By Sal Bommarito
Bloomberg Quick stated, “Oil is so much more than a fuel. It’s a force even bigger than its $3.4 trillion market. It’s a weapon, a strategic asset, a curse. It’s a maker and spoiler of fortunes, a leading indicator and an echo chamber . . . ”
The price of oil was specially volatile in 2014 on the downside. The price per barrel decreased from $107.73/ barrel in June to $53.27 by year end, a 48% decline, even as Americans and Europeans drove less in more efficient cars. Today the price of oil is approximately $48. The volatility of oil prices prior to the current precipitous drop was always affected by world affairs, economics, supply and demand and OPEC, which is dominated by Saudi Arabia.
Saudi Arabia has a new leader, King Salman. Will he adopt new policies towards the U.S. and other Arab countries, or will he follow in the path of his predecessor? The answer to this question could have a dramatic impact on events in the Middle East and regions surrounding it.
The world is closely monitoring the actions and comments of the Saudis relative to oil prices. The price of this commodity and the commodity itself represents the power of this Sunni state. For years, Saudi Arabia impacted the price of oil to its benefit. Vast accumulation of wealth has enabled the kingdom to maintain domestic tranquility in the face of increasing religious fanaticism and influence. The Saudis bribe other nations to do their bidding. They unleashed insurgents to Shiite controlled nations to create instability. And now, they have a unique opportunity to dramatically impact three very important countries involved in the ISIS conflict.
There are some very interesting oil conspiracy theories floating around the marketplace. It should be noted that Saudi Arabia is the largest producer of oil in the Middle East, and it has experienced a huge drop off of revenues because of declining prices. Yet, the Saudis have resisted the urge to cut back production and create an artificial shortage, which would drive prices up. While prices and revenues are low, the country can draw upon very significant monetary resources.
The Saudis have stated that if they cut back production, other producers will step in, fill the vacuum and prices will not increase. Additionally, they say that oil prices should be established by supply and demand, not on the whim of one producer or another.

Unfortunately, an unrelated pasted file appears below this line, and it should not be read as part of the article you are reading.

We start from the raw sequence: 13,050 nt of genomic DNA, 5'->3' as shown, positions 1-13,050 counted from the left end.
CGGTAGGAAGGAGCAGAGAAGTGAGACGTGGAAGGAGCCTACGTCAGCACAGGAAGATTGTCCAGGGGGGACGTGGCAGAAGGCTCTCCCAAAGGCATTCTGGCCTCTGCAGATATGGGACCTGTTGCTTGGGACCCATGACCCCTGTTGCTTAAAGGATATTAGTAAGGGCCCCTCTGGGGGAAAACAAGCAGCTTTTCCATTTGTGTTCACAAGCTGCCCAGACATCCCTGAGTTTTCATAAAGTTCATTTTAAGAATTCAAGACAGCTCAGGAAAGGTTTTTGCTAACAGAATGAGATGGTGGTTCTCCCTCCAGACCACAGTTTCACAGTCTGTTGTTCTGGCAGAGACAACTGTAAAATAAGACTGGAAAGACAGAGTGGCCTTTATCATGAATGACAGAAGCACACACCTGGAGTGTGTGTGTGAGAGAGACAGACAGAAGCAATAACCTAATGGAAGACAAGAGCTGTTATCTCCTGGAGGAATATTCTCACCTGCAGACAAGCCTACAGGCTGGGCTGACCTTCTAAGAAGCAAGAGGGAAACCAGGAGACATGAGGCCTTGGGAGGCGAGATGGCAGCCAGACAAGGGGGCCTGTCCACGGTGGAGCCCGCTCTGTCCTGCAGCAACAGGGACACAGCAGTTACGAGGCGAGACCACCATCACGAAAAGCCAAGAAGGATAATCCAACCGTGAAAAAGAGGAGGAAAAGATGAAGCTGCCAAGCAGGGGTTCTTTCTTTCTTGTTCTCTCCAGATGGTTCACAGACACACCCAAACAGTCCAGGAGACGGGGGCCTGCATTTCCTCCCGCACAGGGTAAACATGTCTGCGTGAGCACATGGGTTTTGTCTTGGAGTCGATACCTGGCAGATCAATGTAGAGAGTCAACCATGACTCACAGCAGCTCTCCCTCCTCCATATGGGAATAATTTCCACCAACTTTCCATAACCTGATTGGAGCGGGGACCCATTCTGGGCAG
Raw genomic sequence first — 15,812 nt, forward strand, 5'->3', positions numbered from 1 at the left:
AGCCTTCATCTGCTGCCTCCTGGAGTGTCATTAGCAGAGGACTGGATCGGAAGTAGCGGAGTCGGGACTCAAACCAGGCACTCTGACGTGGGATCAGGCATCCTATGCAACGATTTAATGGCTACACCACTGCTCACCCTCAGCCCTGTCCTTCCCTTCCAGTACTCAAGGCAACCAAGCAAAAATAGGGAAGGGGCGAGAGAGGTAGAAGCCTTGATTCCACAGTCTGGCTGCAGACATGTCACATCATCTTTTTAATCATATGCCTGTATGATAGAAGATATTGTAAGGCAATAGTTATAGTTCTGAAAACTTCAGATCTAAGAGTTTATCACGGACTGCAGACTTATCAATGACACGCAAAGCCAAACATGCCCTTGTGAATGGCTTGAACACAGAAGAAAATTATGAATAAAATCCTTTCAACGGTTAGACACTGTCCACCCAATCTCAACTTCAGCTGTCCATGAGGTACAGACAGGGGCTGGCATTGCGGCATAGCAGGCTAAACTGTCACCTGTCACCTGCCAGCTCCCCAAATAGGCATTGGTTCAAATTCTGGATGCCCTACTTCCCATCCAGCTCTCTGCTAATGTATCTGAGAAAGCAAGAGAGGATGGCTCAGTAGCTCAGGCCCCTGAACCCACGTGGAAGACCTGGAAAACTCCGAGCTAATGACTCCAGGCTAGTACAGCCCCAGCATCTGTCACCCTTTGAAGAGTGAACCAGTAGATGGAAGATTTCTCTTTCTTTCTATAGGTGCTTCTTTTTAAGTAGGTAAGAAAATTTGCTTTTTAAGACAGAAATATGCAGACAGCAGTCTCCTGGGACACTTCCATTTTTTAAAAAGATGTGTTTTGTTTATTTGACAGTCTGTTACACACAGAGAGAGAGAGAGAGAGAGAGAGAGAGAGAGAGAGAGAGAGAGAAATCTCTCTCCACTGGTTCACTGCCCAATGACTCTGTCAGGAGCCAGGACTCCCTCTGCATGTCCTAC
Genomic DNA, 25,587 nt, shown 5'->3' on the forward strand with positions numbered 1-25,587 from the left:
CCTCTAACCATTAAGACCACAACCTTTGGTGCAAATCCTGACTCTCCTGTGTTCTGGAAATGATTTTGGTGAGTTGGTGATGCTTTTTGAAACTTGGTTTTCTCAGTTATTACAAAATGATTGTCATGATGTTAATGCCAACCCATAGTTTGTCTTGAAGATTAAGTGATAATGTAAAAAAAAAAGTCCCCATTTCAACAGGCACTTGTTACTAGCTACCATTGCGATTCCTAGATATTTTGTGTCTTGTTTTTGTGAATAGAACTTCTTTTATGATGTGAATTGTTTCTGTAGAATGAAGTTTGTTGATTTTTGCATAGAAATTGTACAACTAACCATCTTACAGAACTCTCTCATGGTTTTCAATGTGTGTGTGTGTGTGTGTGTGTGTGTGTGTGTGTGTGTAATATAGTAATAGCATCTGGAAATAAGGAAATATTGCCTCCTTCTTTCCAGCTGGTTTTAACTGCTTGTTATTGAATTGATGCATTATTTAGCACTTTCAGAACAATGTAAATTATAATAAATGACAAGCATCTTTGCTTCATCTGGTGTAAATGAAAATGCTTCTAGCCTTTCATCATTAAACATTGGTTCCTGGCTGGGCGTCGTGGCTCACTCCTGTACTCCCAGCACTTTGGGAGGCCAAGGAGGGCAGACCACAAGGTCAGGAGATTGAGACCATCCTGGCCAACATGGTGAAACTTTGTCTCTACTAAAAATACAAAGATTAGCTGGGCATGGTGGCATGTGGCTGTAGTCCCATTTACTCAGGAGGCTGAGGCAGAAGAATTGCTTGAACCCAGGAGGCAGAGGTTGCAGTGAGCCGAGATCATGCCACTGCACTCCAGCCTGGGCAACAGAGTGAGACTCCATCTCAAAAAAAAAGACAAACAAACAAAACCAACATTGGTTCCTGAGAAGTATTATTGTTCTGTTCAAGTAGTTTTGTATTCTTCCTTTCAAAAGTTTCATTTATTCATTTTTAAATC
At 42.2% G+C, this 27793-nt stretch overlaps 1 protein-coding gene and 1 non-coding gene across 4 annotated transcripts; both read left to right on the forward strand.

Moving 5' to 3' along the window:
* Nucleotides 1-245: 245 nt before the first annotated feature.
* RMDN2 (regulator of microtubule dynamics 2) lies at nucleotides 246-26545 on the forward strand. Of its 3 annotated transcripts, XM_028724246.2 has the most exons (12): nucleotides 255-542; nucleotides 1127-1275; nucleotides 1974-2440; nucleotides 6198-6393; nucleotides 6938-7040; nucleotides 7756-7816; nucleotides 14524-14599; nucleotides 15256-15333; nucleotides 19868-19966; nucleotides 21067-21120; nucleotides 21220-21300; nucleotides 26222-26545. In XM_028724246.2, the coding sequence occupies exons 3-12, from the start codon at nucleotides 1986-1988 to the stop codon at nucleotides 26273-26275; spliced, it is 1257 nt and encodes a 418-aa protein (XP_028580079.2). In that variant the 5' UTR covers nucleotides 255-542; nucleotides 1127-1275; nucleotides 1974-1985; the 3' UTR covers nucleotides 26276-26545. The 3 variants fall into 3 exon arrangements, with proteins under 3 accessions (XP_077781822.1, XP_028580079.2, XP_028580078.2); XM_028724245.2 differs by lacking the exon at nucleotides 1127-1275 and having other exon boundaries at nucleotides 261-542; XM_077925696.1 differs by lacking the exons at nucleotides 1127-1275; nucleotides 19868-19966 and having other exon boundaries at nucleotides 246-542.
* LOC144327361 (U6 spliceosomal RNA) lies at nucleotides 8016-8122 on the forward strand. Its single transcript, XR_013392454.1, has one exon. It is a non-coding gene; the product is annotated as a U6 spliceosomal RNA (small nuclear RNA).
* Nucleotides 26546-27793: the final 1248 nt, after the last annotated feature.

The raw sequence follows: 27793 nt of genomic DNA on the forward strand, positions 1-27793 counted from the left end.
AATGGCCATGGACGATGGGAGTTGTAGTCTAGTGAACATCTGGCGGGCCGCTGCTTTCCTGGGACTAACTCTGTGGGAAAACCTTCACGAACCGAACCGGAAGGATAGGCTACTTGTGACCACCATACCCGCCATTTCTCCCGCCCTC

Back to conspiracies. One is that the Saudis are not increasing prices because they want to deter the production of oil in the U.S. Production in the U.S. has increased from 5 million barrels in 2008 to 8.5 million barrels in 2014 spurred principally by hydraulic fracking in shale deposits. This has enabled the U.S. to dramatically decrease its dependence on foreign oil and made it a producer equal in size to Saudi Arabia. Some say that the Saudis are keeping prices low to discourage new production in the U.S. High cost producers in this country are currently shutting down operations rather than producing oil and selling it a loss.
Another theory is that Saudi Arabia is reveling in the problems facing both Russia and Iran. Both are large producers who are highly dependent on oil revenues. Russia and Iran are also dealing with economic sanctions imposed by the U.S.
Russia is being punished because it annexed Crimea and continues to support rebels who are destabilizing Ukraine. Iran is being sanctioned because it has continued its nuclear program.
Saudi Arabia is in a position that is very familiar to it. By manipulating oil prices, it can significantly impact other nations. In the case of Russia, the Saudis want it to encourage Bashar al-Assad of Syria to abdicate. Russia has been supportive of Assad and has given him military assistance as he fights with ISIS and moderate rebels. Most believe Vladimir Putin will not cave to these demands.
Iran is Saudi Arabia’s principal antagonist in the region. It is the leader of the Shiite world; Saudi Arabia leads the Sunni world. They regularly are at loggerheads when one supports a regime and the other works to destabilize it. Iran is having serious financial problems because of oil prices and sanctions. Its ability to create unrest in Sunni nations will be diminished if revenues are squeezed. Exacerbating its relationship with Iran is Saudi Arabia’s concern about the ability of Iran to develop a nuclear weapon. Like Israel, the Saudis believe that this contingency is an existential threat. It is highly probable that the Saudis are conferring with the U.S. to maintain sanctions and not permit the Iranians to move forward in their nuclear program, while the Saudis keep oil prices low.
Saudi Arabia is in the driver’s seat relating to several important situations. We can be sure that they will use their influence and money to take advantage of these situations.